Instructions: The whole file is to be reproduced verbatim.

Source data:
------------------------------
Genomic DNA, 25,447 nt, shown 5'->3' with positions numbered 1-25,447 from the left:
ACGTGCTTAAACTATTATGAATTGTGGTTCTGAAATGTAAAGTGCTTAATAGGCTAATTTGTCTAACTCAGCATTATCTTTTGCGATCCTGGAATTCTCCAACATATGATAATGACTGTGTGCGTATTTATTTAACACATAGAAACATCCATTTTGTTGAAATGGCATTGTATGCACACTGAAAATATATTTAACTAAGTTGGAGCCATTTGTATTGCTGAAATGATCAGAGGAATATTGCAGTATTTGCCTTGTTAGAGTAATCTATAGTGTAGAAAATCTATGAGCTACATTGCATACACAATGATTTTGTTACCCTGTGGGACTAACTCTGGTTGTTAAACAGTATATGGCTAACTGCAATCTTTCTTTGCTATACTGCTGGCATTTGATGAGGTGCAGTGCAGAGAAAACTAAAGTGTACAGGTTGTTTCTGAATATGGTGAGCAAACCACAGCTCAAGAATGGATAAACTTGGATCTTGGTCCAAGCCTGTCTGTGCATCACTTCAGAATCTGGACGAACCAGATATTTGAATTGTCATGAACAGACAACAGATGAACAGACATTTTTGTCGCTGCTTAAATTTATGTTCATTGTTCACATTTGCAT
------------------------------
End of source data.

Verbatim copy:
Genomic DNA, 25,447 nt, shown 5'->3' with positions numbered 1-25,447 from the left:
ACGTGCTTAAACTATTATGAATTGTGGTTCTGAAATGTAAAGTGCTTAATAGGCTAATTTGTCTAACTCAGCATTATCTTTTGCGATCCTGGAATTCTCCAACATATGATAATGACTGTGTGCGTATTTATTTAACACATAGAAACATCCATTTTGTTGAAATGGCATTGTATGCACACTGAAAATATATTTAACTAAGTTGGAGCCATTTGTATTGCTGAAATGATCAGAGGAATATTGCAGTATTTGCCTTGTTAGAGTAATCTATAGTGTAGAAAATCTATGAGCTACATTGCATACACAATGATTTTGTTACCCTGTGGGACTAACTCTGGTTGTTAAACAGTATATGGCTAACTGCAATCTTTCTTTGCTATACTGCTGGCATTTGATGAGGTGCAGTGCAGAGAAAACTAAAGTGTACAGGTTGTTTCTGAATATGGTGAGCAAACCACAGCTCAAGAATGGATAAACTTGGATCTTGGTCCAAGCCTGTCTGTGCATCACTTCAGAATCTGGACGAACCAGATATTTGAATTGTCATGAACAGACAACAGATGAACAGACATTTTTGTCGCTGCTTAAATTTATGTTCATTGTTCACATTTGCAT